The UK’s data is here. Best I can tell, even in their comprehensive annual publication, the UK only provides a geographic breakdown for the current account, not for the financial account.

If competition among financial centers for sovereign fund business precludes any effective pressure on sovereign funds to increase their transparency, if the political systems of the home countries of many key sovereign funds limit domestic pressure for more transparency and if sovereign funds get big fast, the world will soon have a new transparency deficit …

Conversely, if Singapore starts disclosing the same kind of information as Norway, it would be a lot easier to begin to assess how sovereign portfolios impact a range of markets. Tony Tan of the GIC suggests that change is afoot:

""We have already decided that the circumstances have changed. The right thing to do is to move to a path of more disclosure.

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Are state investors always stabilizing?

by Brad Setser Sunday, January 27, 2008

Sovereign funds — and those managing money for sovereign funds — argue that sovereign wealth funds are intrinsically a stabilizing force in the market. They have a long-term perspective. They aren’t leveraged (actually, that part isn’t totally true – some smaller sovereign are leveraged and the big funds invest in fund managers who use leverage). They are willing to buy when others want to sell, and sell when others want to buy.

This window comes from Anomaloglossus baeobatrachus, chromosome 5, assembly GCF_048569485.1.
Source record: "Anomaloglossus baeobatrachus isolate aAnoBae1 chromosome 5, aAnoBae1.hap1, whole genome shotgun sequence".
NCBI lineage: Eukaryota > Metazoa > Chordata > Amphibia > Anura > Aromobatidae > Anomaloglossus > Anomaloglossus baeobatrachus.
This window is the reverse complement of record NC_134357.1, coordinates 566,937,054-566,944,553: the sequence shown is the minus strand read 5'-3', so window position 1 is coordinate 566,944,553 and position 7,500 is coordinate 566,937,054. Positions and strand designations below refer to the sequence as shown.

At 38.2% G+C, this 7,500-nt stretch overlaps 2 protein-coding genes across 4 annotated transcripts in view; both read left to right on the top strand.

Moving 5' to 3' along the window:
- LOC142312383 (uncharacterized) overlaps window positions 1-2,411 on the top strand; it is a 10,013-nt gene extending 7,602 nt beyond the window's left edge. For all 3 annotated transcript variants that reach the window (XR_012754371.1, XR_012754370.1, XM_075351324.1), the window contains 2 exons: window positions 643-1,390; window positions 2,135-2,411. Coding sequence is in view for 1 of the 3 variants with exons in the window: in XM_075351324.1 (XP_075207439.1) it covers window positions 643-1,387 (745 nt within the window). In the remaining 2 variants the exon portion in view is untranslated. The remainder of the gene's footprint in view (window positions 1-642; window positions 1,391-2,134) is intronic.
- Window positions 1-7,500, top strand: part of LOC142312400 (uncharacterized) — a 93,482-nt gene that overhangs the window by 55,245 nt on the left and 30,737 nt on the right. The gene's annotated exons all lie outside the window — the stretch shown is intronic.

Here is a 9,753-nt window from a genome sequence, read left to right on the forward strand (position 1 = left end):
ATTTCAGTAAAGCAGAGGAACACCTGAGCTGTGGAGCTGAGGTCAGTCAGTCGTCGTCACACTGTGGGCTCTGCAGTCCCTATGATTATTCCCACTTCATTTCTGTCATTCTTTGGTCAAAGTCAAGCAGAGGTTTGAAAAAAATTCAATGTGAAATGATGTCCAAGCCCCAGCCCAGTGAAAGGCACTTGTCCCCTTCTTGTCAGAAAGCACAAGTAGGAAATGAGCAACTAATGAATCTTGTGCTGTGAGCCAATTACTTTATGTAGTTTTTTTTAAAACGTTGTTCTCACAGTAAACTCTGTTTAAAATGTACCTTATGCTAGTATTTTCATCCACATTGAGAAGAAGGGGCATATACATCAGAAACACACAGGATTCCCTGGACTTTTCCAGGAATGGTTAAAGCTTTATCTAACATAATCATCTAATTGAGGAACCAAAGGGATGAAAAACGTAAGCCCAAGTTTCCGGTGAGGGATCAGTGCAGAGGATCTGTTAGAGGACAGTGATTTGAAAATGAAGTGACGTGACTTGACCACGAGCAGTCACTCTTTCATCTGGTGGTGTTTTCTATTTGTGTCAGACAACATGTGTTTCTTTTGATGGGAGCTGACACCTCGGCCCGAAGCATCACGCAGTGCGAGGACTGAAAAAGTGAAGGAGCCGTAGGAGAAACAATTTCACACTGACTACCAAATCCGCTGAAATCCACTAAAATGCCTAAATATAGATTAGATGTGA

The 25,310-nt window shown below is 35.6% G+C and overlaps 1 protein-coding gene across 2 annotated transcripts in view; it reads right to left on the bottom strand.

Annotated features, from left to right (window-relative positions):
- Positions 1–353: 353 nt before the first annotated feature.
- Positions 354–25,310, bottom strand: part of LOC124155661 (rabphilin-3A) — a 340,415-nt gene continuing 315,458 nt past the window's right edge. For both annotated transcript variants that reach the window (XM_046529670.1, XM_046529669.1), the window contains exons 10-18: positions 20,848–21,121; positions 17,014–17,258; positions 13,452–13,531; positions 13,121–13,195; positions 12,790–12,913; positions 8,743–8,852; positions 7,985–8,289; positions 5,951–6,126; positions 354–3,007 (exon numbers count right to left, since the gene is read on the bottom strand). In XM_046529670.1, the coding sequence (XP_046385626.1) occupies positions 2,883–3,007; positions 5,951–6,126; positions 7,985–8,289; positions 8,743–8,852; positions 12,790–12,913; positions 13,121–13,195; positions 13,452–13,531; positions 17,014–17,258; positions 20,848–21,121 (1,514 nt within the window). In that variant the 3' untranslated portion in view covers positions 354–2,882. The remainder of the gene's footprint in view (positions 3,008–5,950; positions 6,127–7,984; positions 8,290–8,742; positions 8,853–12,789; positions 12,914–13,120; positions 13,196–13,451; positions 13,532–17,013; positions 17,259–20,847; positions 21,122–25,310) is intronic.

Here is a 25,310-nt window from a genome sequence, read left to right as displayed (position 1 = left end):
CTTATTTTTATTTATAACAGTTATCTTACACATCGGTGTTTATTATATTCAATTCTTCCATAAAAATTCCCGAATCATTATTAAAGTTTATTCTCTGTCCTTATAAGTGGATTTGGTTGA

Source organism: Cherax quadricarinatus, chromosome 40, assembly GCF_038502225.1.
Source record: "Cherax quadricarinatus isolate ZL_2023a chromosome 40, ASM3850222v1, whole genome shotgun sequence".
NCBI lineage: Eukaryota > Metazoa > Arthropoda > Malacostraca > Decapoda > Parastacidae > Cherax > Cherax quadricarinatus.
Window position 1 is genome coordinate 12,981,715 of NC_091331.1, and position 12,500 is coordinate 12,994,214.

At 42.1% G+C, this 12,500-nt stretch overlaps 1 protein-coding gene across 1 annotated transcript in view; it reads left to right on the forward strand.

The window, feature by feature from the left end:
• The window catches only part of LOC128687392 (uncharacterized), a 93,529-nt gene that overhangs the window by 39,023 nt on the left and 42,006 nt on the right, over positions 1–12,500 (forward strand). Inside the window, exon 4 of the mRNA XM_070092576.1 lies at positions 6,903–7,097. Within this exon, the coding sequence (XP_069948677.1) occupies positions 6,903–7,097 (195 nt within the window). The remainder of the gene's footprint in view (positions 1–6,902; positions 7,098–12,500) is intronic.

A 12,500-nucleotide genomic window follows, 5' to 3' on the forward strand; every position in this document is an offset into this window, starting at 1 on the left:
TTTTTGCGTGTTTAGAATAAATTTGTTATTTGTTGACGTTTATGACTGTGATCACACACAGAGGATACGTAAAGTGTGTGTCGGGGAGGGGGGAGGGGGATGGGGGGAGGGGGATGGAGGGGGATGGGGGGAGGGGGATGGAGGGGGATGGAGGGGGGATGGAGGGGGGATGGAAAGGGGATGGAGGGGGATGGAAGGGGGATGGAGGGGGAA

Of course, it is hard to actually know if sovereign funds act consistently to stabilize markets since the biggest existing funds are also the least transparent funds – and the new funds don’t exactly have a track record. But it is hard to deny that they currently have the capacity to support markets in the US and Europe. China and the oil exporters have a lot of funds – they added over a trillion dollars to their foreign assets, I would guess, in 2007, though far more was managed by central banks than sovereign funds.

Nonetheless, few market participants are always stabilizing or always destabilizing. Most have a rather more ambiguous impact on the market. Hedge funds can pile on to a trend. Or they can bet that historic norms will reassert themselves. They can bet against a government’s efforts to defend the unsustainable. Or they can bet that large imbalances will remain for some time, and thus sell insurance against any change. They can bring new money to the market, or they can be forced to unwind leveraged positions quickly.

Sovereign funds will get into trouble. That is when they risk adding to market volatility.